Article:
Intel is handicapping demand for GT3e parts by not shipping them in socketed form. I'd love to upgrade my i7-2600k system to a 4770K+GT3e+TSX setup. Seriously Intel, ship that part and take my money.

    "The Crystalwell enabled graphics driver can choose to keep certain things out of the eDRAM. The frame buffer isn’t stored in eDRAM for example."

    WTF?!? The eDRAM would be the ideal place to store various frequently used buffers. Having 128 MB of memory leaves plenty of room for streaming in textures as need be. The only reason not to hold the full frame buffer is if Intel has an aggressive tile based rendering design and only a tile is stored there. I suspect that Intel's driver team will change this in the future.

    "An Ultrabook SKU with Crystalwell would make a ton of sense, but given where Ultrabooks are headed (price-wise) I’m not sure Intel could get any takers."

    I bet Apple would ship a GT3e based part in the MacBook Air form factor. They'd do something like lower the GPU clocks to prevent it from melting but they want it. It wouldn't surprise me if Apple managed to negotiate a custom part from Intel again.

    Ultimatley I'm pleased with GT3e. On the desktop I can see the GPU being used for OpenCL tasks like physics while my Radeon 7970 handles the rest of the graphics load. Or for anything else, I'd like GT3e for the massive L4 cache.
    Reply
  • tipoo - Saturday, June 1, 2013 - link

    "Ultimatley I'm pleased with GT3e. On the desktop I can see the GPU being used for OpenCL tasks like physics while my Radeon 7970 handles the rest of the graphics load. Or for anything else, I'd like GT3e for the massive L4 cache."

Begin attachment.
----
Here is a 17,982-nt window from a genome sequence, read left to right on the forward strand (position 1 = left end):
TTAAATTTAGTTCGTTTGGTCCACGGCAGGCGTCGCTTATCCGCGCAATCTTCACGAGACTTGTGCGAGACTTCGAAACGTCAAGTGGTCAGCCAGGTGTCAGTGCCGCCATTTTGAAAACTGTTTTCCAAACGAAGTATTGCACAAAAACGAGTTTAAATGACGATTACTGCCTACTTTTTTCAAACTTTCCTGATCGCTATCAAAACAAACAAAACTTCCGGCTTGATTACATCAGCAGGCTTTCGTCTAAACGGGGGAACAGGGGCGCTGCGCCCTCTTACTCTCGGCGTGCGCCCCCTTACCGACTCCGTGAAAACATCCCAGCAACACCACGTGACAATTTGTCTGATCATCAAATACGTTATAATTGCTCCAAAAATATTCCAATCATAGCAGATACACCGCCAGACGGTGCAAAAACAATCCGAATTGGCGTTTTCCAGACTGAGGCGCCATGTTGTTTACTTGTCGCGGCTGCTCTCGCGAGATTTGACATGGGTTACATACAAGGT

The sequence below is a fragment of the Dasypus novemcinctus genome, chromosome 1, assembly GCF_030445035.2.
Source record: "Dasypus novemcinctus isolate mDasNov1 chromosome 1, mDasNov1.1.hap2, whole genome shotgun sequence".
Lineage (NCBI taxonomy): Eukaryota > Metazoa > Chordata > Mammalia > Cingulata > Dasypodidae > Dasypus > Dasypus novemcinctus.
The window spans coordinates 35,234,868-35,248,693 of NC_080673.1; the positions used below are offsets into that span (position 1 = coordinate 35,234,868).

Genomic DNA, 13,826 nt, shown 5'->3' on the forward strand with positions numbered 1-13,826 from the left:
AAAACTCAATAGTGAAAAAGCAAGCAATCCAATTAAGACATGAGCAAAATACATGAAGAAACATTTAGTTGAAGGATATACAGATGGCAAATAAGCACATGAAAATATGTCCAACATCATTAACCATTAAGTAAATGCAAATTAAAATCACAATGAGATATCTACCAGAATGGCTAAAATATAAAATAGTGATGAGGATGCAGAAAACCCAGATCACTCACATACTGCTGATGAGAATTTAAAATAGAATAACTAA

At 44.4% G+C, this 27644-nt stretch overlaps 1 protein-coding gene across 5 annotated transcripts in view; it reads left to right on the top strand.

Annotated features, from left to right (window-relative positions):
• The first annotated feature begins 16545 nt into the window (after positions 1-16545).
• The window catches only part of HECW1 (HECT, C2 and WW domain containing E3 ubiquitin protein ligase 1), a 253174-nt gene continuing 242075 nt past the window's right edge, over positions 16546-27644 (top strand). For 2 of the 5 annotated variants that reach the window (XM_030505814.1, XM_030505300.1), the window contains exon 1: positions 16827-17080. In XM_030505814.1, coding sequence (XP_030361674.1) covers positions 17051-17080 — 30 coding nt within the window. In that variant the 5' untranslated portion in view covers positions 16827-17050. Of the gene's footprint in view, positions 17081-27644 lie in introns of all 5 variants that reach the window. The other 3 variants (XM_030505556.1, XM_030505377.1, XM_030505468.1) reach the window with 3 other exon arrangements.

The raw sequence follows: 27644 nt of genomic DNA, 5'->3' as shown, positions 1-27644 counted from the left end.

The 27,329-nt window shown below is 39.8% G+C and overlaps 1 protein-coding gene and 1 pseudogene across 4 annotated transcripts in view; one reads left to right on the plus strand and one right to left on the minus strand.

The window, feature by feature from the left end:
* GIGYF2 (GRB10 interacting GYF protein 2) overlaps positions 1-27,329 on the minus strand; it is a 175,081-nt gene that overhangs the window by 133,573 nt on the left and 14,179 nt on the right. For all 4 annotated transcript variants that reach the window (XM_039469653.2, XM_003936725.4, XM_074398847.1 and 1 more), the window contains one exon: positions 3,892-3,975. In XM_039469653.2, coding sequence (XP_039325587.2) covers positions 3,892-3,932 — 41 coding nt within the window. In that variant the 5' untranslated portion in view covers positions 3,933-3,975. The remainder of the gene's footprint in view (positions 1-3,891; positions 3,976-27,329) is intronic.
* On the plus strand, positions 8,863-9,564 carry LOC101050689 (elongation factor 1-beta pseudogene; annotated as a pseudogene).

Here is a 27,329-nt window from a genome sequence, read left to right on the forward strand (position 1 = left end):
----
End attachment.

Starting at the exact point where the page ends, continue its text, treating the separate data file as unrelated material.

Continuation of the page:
I'd love that to work, but what developer would include that functionality for that niche setup?
    Reply
  • Kevin G - Saturday, June 1, 2013 - link

    OpenCL is supposed to be flexible enough that you can mix execution targets. This also includes the possibility of OpenCL drivers for CPU's in addition to those that use GPU's. At the very least, it'd be nice for a game or application to manually select the OpenCL target in some config file. Reply
  • Egg - Saturday, June 1, 2013 - link

    I'm only a noob high school junior, but aren't frame buffers tossed after display? What would be the point of storing a frame buffer? You don't reuse the data in it at all. As far as I know, frame buffer != unpacked textures.
    Also, aren't most modern fully programmable GPUs not tile based at all?
    Also, wasn't it mentioned that K-series parts don't have TSX?
    Reply
  • Kevin G - Saturday, June 1, 2013 - link